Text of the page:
Kurt Haskell Says He Will Sue Feds in Underwear Bomber CaseKurt Nimmo
Oct. 13, 2011
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Appearing on the Alex Jones Show today, Michigan attorney Kurt Haskell said he plans to file a civil lawsuit against the government in the underwear bomber case now that Umar Farouk Abdulmutallab has suddenly reversed course and decided to plead guilty.
"Abdulmutallab's reversal now means that Detroit Attorney Kurt Haskell's contention that the plot was, as in almost every other terror case made public, a product of government entrapment, and that the US intelligence establishment was involved in the aborted attack, will now remain buried, at least for the time being," Paul Joseph Watson wrote earlier today as news of the reversal was reported.
Abdulmutallab entered a plea of not guilty eight months ago at the start of his trial on charges he attempted to use of a weapon of mass destruction, conspired to commit an act of terrorism and attempted murder.
The corporate media immediately attempted to cover the government’s effort to shut down the case and prevent Haskell from testifying by claiming Abdulmutallab had changed course in order to have the opportunity to read a six-minute speech to the courtroom in which he said that his crimes had been a payback for U.S. military killings of people in Afghanistan, Iraq and elsewhere.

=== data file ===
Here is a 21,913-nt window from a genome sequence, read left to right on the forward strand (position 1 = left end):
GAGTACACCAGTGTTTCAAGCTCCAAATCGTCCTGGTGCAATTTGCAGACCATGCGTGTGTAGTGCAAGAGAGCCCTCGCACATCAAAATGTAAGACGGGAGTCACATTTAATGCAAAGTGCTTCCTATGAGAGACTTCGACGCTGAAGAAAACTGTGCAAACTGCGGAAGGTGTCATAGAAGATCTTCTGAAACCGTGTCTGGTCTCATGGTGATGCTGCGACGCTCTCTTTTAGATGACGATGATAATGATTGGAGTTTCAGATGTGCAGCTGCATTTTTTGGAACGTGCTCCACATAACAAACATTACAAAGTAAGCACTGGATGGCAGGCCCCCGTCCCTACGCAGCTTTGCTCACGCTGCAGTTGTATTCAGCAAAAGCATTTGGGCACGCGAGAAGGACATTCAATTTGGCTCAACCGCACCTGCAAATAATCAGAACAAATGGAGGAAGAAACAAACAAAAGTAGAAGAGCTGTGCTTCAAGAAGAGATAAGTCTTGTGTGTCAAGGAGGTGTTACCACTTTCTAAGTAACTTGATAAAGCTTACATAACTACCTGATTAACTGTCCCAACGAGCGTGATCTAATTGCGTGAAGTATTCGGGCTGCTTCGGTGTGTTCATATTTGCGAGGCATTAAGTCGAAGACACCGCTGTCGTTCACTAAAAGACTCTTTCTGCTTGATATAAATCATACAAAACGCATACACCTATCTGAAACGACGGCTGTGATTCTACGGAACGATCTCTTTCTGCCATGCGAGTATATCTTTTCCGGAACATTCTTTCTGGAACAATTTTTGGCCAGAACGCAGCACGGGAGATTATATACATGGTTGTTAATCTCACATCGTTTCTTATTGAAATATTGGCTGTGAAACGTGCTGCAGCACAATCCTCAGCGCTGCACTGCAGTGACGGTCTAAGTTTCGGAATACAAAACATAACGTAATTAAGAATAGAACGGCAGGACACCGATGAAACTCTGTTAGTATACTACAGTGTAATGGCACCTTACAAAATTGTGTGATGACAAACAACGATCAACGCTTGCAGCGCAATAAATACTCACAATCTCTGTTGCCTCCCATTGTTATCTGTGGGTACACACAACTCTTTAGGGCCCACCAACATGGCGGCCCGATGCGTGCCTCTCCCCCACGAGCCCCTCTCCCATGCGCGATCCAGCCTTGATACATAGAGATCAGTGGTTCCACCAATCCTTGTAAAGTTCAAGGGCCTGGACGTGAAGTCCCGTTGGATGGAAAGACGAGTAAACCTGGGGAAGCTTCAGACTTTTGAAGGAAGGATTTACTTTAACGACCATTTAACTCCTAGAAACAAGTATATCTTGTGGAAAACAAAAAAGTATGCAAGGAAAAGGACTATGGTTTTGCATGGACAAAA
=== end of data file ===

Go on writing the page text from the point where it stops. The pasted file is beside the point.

Kurt Haskell said the lawsuit will allow him to subpoena witnesses and ask questions. He told Alex Jones he is primarily interested in getting "some more truth" out of the case now that the government has moved to shut down the release of further information, in particular the identity of the well dressed Indian man who escorted Abdulmutallab to the flight in Amsterdam on Christmas day, 2009.
Alex noted that it is now government policy to murder suspects like the underwear bomber's alleged handler and Pentagon dinner guest, Anwar Awlaki, instead of bringing them to trial.
Because of this and the government’s habitual lies and deception, lawsuits like the one Kurt Haskell will file against the government are of particular importance, Jones explained.